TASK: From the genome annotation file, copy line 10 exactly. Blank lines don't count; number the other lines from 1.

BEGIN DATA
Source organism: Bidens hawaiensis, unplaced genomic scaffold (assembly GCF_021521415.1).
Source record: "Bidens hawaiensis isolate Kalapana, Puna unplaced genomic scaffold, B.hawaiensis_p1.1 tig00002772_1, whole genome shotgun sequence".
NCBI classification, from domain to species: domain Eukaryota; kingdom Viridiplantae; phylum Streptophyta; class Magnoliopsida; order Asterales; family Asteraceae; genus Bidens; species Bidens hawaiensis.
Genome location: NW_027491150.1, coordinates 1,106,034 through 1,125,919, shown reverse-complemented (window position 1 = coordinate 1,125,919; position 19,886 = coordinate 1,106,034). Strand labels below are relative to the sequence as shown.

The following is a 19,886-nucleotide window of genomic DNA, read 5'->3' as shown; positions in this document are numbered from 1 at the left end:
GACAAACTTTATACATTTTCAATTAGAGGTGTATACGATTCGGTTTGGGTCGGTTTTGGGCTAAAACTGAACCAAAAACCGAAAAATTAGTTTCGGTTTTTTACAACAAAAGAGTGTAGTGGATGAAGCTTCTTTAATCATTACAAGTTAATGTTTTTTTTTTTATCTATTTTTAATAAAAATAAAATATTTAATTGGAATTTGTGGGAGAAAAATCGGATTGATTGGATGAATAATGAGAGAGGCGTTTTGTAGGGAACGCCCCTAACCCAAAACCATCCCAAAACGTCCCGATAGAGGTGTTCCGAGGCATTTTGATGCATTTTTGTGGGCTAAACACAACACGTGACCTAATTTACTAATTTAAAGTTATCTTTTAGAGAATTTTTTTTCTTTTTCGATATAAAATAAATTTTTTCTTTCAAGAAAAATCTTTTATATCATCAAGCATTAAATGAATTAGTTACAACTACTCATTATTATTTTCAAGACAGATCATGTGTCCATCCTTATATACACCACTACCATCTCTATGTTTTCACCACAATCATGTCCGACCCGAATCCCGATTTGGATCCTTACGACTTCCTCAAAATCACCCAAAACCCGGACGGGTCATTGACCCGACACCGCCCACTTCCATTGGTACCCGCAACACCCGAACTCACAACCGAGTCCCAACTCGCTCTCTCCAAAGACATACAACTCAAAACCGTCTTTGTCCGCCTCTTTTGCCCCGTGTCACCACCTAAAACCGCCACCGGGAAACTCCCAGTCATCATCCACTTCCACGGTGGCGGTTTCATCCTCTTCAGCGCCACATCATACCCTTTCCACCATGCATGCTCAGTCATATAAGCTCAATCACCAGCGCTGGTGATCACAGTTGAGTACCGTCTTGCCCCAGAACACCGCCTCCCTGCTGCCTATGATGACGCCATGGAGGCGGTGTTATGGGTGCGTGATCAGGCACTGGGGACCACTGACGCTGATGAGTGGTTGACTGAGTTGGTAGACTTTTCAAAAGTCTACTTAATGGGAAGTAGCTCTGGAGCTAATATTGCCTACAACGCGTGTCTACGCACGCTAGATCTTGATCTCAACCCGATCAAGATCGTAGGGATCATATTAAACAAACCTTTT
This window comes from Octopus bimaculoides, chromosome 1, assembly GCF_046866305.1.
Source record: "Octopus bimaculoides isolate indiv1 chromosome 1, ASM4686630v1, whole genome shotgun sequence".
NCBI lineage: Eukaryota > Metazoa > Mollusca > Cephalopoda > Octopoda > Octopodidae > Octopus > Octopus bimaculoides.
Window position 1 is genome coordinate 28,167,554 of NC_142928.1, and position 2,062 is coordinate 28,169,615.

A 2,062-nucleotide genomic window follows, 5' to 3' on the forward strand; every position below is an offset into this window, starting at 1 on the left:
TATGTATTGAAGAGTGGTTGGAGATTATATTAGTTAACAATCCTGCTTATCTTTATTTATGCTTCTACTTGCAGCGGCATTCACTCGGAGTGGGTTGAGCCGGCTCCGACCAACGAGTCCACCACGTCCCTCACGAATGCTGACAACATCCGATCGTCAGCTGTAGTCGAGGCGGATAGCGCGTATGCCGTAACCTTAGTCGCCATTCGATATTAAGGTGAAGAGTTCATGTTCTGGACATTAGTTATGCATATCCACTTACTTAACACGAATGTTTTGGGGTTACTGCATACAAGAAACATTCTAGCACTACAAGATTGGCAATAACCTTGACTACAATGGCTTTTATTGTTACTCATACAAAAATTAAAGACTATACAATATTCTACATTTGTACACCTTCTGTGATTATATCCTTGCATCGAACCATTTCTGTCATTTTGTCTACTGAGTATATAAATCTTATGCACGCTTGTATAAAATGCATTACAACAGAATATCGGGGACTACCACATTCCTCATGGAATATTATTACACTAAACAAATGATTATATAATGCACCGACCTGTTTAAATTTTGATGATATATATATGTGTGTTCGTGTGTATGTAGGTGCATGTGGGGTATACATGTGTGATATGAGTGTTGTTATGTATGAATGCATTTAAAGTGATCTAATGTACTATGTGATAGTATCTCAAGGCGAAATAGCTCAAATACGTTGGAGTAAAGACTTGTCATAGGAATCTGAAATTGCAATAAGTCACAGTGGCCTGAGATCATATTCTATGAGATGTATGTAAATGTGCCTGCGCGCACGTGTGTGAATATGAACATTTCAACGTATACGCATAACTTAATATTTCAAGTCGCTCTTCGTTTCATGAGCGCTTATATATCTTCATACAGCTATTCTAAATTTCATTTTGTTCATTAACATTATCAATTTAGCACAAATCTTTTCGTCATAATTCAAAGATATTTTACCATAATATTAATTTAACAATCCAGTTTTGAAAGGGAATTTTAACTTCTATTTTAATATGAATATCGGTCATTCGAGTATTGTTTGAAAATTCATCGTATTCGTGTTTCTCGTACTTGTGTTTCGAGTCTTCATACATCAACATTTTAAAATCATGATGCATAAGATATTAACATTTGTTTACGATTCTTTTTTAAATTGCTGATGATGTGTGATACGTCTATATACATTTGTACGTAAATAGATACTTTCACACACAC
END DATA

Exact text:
Window position 1 is genome coordinate 28,167,554 of NC_142928.1, and position 2,062 is coordinate 28,169,615.